A would-be RVer recently posted a question on Facebook. Chip said, “My wife is all hyped up about RVing. She’s ready to buy an RV and take it traveling immediately because we’re both recently retired. I like to think I’m a little more pragmatic. I mean, we’ve never even talked about RVing. She says I’m a stick in the mud. What do you think?”
Oh, Chip. Where to begin? After reading and rereading Chip’s question a few times, I think what he’s really asking is, “How can I know if RVing is right for me?” It’s a good question! And it’s a good idea to investigate the answer before making a sizable investment of money and time.
Is RVing right for you? Things to consider
I’m not sure if Chip’s wife is thinking about full-time RV living or if she wants to use an RV for individual camping trips. Either way, I’d recommend that this couple look into renting an RV as a first step. An RV rental will give Chip basic knowledge about camping RV-style. There are several RV rental companies to consider and choose from. The largest is Cruise America, but there are several others. You can Google “RV rentals” for companies or check with your local RV dealer.
By renting an RV, Chip and his wife will learn how to drive an oversized vehicle (or pull one). They’ll also have practice emptying the water tanks, cooking in a smaller kitchen, and spending time together in a somewhat confined space. They’ll also see how nice it is not to live out of a suitcase. They’ll be able to avoid costly restaurant food bills if they cook inside the RV or grill outside. Perhaps they’ll discover bicycle and hiking trails or new, favorite fishing spots, as well.
Since Chip and his wife haven’t had personal experience with camping, a rental can provide it. They’ll see how different campgrounds are set up, the costs involved, and how each campground functions. They’ll (hopefully) learn RVing etiquette and experience both positive and negative aspects of this popular pastime.
There are no set criteria for determining whether RVing is right for you. However, there are a few personality traits that lend themselves to RVing. Here are just a few that come to mind:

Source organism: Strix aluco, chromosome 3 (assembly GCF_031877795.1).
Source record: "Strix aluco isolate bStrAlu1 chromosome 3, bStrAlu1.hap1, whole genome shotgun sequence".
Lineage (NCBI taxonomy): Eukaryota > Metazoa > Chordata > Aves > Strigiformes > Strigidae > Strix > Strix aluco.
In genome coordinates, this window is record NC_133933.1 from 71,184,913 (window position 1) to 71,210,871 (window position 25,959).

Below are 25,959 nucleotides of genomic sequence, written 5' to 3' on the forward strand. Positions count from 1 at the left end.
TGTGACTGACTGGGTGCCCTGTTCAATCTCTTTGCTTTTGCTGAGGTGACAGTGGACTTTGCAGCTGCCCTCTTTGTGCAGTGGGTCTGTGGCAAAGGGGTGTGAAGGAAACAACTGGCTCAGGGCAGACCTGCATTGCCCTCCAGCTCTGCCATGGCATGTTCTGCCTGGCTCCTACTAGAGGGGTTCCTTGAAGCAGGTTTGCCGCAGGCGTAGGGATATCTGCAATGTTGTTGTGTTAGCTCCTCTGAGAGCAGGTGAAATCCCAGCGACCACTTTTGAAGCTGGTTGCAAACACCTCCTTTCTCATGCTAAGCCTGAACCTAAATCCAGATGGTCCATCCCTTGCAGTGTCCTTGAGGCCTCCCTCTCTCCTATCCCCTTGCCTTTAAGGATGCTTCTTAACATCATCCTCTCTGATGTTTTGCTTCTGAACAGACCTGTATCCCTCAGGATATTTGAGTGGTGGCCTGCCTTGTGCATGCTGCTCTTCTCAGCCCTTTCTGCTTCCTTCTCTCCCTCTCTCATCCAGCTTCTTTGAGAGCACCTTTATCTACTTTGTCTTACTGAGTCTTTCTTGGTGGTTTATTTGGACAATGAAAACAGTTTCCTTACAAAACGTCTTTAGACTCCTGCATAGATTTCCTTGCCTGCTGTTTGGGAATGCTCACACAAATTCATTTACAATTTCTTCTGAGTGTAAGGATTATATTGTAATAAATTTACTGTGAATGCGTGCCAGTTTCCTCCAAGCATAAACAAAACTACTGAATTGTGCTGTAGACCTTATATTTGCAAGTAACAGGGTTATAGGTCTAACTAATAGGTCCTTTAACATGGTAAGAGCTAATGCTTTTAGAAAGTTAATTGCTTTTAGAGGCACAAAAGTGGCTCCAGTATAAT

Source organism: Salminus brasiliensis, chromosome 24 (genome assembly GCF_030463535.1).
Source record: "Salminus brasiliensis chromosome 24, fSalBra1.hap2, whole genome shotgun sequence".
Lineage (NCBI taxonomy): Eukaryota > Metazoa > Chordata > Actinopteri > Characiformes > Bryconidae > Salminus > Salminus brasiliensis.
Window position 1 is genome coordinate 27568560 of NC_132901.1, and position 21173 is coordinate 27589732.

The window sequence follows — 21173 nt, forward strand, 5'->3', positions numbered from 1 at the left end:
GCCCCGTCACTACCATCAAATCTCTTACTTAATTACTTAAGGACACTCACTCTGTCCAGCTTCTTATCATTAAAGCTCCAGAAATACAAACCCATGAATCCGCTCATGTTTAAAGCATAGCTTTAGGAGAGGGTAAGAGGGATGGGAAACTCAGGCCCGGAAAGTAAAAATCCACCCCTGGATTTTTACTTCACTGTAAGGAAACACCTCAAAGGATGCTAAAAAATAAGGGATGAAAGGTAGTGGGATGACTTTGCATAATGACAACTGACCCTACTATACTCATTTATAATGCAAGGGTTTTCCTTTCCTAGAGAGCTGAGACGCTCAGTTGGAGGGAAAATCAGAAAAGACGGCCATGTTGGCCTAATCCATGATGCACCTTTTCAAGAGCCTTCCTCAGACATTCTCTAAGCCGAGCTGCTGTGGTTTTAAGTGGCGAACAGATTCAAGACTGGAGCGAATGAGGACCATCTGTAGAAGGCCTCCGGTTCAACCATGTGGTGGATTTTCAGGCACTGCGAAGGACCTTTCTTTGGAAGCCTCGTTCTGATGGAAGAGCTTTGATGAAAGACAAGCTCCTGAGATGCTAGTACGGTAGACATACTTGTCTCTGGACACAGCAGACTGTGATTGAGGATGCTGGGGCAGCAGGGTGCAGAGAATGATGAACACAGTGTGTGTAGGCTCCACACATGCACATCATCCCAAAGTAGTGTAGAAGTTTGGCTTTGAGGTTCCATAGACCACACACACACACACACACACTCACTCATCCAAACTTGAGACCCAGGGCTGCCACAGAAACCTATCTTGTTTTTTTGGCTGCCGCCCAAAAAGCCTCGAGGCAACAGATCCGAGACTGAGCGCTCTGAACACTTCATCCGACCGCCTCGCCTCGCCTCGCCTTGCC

Seeing new places
If seeing new places excites you, RVing might be a good fit. We’ve experienced mountains, oceans, plains, deserts, and forests as we traveled in our RV. It’s exciting to see a new view out our RV windows each time we park.
Meeting new folks
RVing often means getting to know fellow-RVers as well as meeting people who live in different places and have traditions and foods that are not like those at our “home base.” If you enjoy learning new things, RVing affords you that opportunity. (If you’re an introvert and prefer to keep to yourself, you might research boondocking.)
You may need to make some changes or upgrades in order to make traveling via RV work for you. Think about this as you consider adopting an RV lifestyle. (For example, I have a difficult time sleeping unless it’s in my own bed. Knowing this about myself, I knew we would probably need to switch out the mattress that came with our RV.) If the necessary changes cannot be made, perhaps RVing is not the way to go.
Flexibility is an important characteristic needed for RVing. Road work can delay your RV trip. Inclement weather can derail outside plans. Mechanical issues can sideline your rig. If you’re able to go with the flow and remain flexible, RVing may be one of the best ways to travel and sightsee.
Talk to any RVer. If they’re honest, they’ll tell you that RVing costs money. Not only do you have the initial rig purchase cost, but you’ll also have ongoing RV maintenance bills, insurance, fuel costs, and camping fees, as well.
Before you buy an RV, consider the cost. If your budget is a bit tight, go for a smaller RV. Or plan to workcamp at least part of the time. Consider boondocking, too.
Check out my article about budgeting here.
RVing is great for those with an adventurous spirit! Getting out in nature and marveling at our created world feeds the adventurous spirit. Even if you don’t always enjoy being outdoors, you can learn a lot in museums, historical venues, and other indoor places of interest along your route.
Is RVing right for you? Do your homework
Before you begin an RVing lifestyle, it’s important to consider whether this way of traveling aligns with your needs and preferences. In short, do your homework! Find out all you can about RVing. Talk to RVers you know. Join online RV groups. Ask lots of questions. Rent first! And if you plan to RV with a travel buddy, talk about your personality traits and how they may or may not fit with RVing.
Do you have additional advice for Chip and others like him? Please share your ideas in the comments below.